determines/identifies an entity’s sequential place in a sequence or
group/pattern to be third 
OBJ 
(to be) one in a
group or sequence of 3; to be one of 3 
(to be) one of the
aspects/facets of a trinary, trifold, trifaceted entity 
(to be) the entity/party whose
numerical place in a sequence/group/pattern is third 
Numbers from 11 through 99 are formed utilizing the TNX affix. Beginning with the number 101, numbers are formed as in Ithkuil2011 using the comitative case and the coo affix. Having no multiples, the roots for ‘ZERO’ and ‘ONE’ have a different Stem & Specification pattern:
VR
‘ZERO / NULL’ 


STEM 1 
STEM 2 
STEM 3 
BSC 
(to be) zero as the emptyset
/ a set having no members; to have no quantity or amount 
(to be) the zerodimension; to
have geometrically no length, area or volume 
(to be) the baseline “zero”state or
nullstate in a sequence, hierarchy, gradient, pattern, etc. 
CTE 
(to be) a party/entity of whom/which
there are no members 
(to be) the state of having no
substance/tangibility due to being zerodimensional 
(to be) the state of being the
baseline “zero”state or nullstate 
CSV 
(to be) a set having no
members; to have no (i.e., zero) members in a set 
(to be) the process/act of
determining/identifying zerodimensionality 
(to be) a process which
determines/identifies an entity’s being the baseline “zero”state or
nullstate 
OBJ 
(to be) a null value / a value
for a parameter that is undefined and/or for which the expected or standard
value(s) is/are inapplicable 
(to be) an entity having
zerodimensionality; (to be) a
Euclidean point; to have geometrically no length, area or volume, i.e., to be
a Euclidean point 
(to be) the entity/party in the
baseline “zero”state or nullstate in a sequence, hierarchy, gradient,
pattern, etc. 
LL
‘ONE / UNITY’ 


STEM 1 
STEM 2 
STEM 3 
BSC 
(to be) a set or group of one; to
have one member 
(to be) something
(quasi)indivisible, (quasi)inseparable, unified, unitary, united, a union,
a unit 
(to be) the first entity/party in a
group or sequence 
CTE 
(to be) a party/entity of whom/which
there is only one 
(to be) the state of having only one
functional aspect/facet; to function/manifest as a unified whole or unit 
(to be) the state of being first in a
sequence/group/pattern 
CSV 
(to be) a process which
determines/identifies a set as being one in number; to count out to one; to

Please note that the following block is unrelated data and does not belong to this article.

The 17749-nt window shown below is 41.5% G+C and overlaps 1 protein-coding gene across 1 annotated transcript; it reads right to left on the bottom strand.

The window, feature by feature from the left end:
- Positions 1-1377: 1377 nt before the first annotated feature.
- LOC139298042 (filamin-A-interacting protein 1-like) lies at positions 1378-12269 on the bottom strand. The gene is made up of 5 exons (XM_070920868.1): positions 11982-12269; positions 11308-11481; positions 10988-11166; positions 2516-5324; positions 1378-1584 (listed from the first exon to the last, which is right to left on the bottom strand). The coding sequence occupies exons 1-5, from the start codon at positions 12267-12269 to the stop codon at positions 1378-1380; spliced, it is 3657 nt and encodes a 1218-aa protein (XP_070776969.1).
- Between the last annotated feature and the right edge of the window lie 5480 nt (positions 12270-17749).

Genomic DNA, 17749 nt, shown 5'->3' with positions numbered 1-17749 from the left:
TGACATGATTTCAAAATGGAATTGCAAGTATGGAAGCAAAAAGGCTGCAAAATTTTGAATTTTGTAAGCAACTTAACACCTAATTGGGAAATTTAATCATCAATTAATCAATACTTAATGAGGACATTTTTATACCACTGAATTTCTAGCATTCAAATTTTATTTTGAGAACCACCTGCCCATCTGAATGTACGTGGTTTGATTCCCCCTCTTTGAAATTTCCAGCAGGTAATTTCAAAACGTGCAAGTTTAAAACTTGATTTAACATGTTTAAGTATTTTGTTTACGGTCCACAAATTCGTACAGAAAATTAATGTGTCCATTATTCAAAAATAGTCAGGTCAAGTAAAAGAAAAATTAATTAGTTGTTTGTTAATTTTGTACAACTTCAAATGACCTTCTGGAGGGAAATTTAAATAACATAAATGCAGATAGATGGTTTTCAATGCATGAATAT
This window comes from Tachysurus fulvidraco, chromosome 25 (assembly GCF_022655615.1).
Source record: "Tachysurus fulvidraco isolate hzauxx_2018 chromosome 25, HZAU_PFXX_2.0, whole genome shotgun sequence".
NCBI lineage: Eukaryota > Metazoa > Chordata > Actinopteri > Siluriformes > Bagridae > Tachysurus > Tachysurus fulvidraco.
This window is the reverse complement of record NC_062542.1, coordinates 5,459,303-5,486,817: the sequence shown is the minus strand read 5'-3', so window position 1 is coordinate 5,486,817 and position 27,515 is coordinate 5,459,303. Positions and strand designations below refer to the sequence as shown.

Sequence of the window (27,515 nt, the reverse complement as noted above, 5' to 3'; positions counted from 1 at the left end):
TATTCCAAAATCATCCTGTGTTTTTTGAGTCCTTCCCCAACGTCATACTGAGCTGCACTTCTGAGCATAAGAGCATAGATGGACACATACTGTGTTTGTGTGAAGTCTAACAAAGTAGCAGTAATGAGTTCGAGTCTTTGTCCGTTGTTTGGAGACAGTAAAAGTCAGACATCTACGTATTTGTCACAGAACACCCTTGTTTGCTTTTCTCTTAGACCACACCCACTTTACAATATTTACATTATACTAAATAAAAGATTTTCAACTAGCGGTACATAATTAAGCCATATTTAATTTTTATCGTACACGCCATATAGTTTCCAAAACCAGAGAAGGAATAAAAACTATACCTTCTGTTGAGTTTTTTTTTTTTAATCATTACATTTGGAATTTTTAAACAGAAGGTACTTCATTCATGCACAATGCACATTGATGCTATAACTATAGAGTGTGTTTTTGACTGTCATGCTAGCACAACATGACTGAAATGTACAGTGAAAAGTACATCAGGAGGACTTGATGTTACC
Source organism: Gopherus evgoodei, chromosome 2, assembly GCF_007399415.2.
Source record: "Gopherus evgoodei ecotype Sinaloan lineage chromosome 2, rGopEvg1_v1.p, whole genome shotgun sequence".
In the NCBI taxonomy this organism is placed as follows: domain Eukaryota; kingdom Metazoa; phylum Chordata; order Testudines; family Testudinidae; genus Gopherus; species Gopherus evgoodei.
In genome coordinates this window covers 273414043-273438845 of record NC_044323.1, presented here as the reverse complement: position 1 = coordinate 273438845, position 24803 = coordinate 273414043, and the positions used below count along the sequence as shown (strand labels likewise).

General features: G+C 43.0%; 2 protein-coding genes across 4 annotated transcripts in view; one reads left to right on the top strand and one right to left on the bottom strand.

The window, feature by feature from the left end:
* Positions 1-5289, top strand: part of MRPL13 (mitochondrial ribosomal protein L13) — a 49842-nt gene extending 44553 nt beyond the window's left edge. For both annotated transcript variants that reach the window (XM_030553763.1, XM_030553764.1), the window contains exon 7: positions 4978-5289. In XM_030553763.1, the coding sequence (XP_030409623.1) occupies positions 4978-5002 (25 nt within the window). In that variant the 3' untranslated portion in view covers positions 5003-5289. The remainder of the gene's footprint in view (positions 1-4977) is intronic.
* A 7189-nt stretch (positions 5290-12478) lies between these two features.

determine that there is only one of something 
(to be) a process
which determines/identifies an entity as having only one functional
aspect/facet; to determine that an entity is a (quasi)indivisible whole/unit 
(to be) a process which
determines/identifies an entity’s sequential place in a sequence or
group/pattern to be first 
OBJ 
[same as CTE] 
(to be) the party/entity having only
one functional aspect/facet; to be an entity which functions/manifests as
single unit 
(to be) the entity/party whose
numerical place in a sequence/group/pattern is first 
The following affixes are based on the number roots; the
meanings of their nine degrees are shown on the right. (Add a Type3 TNX affix from above to create
words such as “a set of thirtyfour cats”.
ks 
XX2* [two] 

1 
being the #th member of a set per
sequential physical arrangement 

z 
XX3* [three] 

2 
being the #th member of a set per
conventionalized/agreedupon order 

pš 
XX4* [four] 

3 
being the #th member of a set per
hierarchical order 

st 
XX5* [five] 

4 
being the #th member of a set per
contextual/circumstantial order* 

cp 
XX6* [six] 

5 
being/having #number of members or
instances/occurrences 

ns 
XX7* [seven] 

6 
being/having at least #number of
members or instances/occurrences 

čk 
XX8* [eight] 

7 
being/having #number of
parts/sections 

lẓ 
XX9* [nine] 

8 
being/having #number of
nodes/hubs/connections/access points 

j 
X10* [ten] 

9 
being/having #number of hierarchical
levels/tiers 

gz 
XOH* [one hundred] 

* i.e., the #th member of a set that does
something or that something happens to 

pc 
XTT* [ten thousand] 


kẓ 
XTM* [100^{4}] 

In addition to the
above affixes based on number roots, the roots for ‘ZERO’ and ‘ONE’ also have
affixes associated with the degree patterns to the right, to provide a means
for saying, for example, “(set of) thirtyone cats” or “device having twenty
parts”. 


čg 
XTQ* [100^{8}] 



cg 
X11* [eleven] (used in the
context of a numberbase higher than ten) 



jd 
X12* [twelve] (used in the
context of a numberbase higher than ten) 



ļj 
X13* [thirteen] (used in the
context of a numberbase higher than ten) 

zc 
XX1
[one] 

bc 
X14* [fourteen] (used in the
context of a numberbase higher than ten) 

vr 
XXZ
[zero] 

ţẓ 
X15* [fifteen] (used in the context
of a numberbase higher than ten) 




vj 
UHN Uncountably
High Number (e.g., “zillions”, “a
myriad of”, etc.) 




13.3 Writing Numerals
When writing Ithkuil